And we know from years of proven evidence that rent control works, that eviction protections prevent the loss of affordable housing, and that housing with price-limits attached keeps working-class and low-income people in the city.

I wonder if Sup. Scott Wiener will demand that the city economist do a study of Kim’s legislation – and if so, whether Ted Egan will look at how rent regulation benefits the business climate. We’ll see.

Tim Redmond
Tim Redmond has been a political and investigative reporter in San Francisco for more than 30 years. He spent much of that time as executive editor of the Bay Guardian. He is the founder of 48hills.

32 COMMENTS

  1. “That would mean a landlord couldn’t evict tenants, renovate the place,
    and rent to new tenants at higher prices (even if the old tenants
    decided not to return).”

    Doesn’t this also ensure that the landlords of such strictly-controlled buildings will also be discouraged from ever upgrading their properties? I mean, if they’re forbidden to seek increased rents even AFTER they’ve spend thousands, tens of thousands of dollars, upgrading hall-carpeting, hiring window-washers, replacing old-looking kitchens, refinishing floors, upgrading bathrooms, etc – won’t that have the effect of forcing lower-income people (in landlord-subsidized housing) to always reside in grim, aged properties? Never repainted or repaired, except only to meet minimum housing-standards?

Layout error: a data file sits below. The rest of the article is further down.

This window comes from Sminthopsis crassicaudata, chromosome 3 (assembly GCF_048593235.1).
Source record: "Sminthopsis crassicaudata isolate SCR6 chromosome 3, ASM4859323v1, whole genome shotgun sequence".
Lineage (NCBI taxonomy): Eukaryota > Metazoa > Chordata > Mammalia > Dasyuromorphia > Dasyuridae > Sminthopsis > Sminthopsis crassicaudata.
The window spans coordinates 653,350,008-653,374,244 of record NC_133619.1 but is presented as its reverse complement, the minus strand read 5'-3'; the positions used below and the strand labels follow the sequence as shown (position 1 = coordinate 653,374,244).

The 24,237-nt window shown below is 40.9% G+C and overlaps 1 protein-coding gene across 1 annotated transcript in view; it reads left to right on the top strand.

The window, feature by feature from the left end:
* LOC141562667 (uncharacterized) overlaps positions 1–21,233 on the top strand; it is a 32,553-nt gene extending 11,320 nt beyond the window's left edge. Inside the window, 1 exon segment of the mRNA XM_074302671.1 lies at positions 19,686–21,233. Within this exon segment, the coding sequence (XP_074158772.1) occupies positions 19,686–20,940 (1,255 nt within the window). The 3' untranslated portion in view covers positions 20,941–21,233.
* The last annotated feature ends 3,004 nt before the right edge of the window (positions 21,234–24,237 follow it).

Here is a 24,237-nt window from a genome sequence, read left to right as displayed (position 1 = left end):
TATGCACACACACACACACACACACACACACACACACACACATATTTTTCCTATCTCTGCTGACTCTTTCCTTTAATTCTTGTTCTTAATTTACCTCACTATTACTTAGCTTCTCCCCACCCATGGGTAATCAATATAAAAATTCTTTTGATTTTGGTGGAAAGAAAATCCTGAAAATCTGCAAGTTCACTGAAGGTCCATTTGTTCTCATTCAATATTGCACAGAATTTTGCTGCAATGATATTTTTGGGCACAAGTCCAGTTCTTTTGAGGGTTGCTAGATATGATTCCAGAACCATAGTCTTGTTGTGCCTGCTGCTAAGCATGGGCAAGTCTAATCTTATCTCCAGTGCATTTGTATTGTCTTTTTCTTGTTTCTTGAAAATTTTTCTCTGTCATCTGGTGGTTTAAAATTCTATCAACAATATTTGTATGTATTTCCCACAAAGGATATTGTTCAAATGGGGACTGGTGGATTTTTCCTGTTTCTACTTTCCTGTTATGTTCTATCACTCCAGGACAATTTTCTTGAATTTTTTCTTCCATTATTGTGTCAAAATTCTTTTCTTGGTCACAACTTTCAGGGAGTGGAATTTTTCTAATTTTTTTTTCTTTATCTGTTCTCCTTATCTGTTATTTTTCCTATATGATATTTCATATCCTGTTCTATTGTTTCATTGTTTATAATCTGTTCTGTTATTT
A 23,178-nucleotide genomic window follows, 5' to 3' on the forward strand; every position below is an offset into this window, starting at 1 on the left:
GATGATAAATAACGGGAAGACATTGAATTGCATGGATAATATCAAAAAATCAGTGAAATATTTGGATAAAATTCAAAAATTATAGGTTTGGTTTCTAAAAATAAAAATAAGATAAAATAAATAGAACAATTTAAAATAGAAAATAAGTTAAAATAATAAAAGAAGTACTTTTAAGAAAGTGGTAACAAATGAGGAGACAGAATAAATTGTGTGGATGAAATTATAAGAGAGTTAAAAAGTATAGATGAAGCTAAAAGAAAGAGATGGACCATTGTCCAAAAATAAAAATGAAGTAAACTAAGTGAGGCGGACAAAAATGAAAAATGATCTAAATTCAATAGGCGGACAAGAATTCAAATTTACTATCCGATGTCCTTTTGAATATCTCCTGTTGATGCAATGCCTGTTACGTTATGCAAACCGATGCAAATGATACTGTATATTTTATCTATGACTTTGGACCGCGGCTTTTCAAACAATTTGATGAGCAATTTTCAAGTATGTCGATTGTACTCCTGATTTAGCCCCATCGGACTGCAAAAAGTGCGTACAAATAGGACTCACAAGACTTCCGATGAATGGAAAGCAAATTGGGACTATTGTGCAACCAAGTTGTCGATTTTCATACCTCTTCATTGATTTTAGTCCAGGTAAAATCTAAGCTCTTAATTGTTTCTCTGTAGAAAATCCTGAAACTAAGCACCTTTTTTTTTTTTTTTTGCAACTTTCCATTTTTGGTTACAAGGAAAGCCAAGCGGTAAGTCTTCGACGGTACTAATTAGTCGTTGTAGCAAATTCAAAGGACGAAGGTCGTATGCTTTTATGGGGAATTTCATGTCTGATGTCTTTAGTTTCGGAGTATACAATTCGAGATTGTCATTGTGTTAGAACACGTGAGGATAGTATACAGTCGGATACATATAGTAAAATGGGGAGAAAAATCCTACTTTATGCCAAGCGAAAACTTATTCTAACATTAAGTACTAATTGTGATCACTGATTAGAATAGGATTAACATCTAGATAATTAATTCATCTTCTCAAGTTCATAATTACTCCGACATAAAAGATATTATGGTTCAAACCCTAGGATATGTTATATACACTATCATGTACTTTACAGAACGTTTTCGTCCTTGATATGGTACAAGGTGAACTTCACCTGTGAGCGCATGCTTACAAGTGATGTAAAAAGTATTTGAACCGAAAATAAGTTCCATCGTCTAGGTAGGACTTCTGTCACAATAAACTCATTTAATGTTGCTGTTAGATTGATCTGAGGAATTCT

Isn’t it better for the landlord to be able to profit from upgrades or, at least, fully recover their costs, so that even the tenants who’ve lived there continuously get to benefit from building upgrades made to attract the new, higher-paying tenants?

    • Patrick, under rent control, LL’s can pass-through capital improvements and so, in your example, if I spend 100K upon getting a vacancy, then even if I can only charge the old rent, I can get passthroughs on top.

      That said, it is a ponderous process at the SFRB, the extra expenses are spread over many years, and low-income tenants get a pass anyway. So realistically no LL would do that unless he thought it would get him a premium market rent

      So yes, this would lead to ever more deferred maintenance. And the LL could even luck out and get his building condemned by DBI, in which case it gets demolished. Windfall! but doesn’t that just show how sad and sick SF’s policies on this really are?

  2. Another motivation for landlords to turn those Rent Controlled units into TICs and not re-rent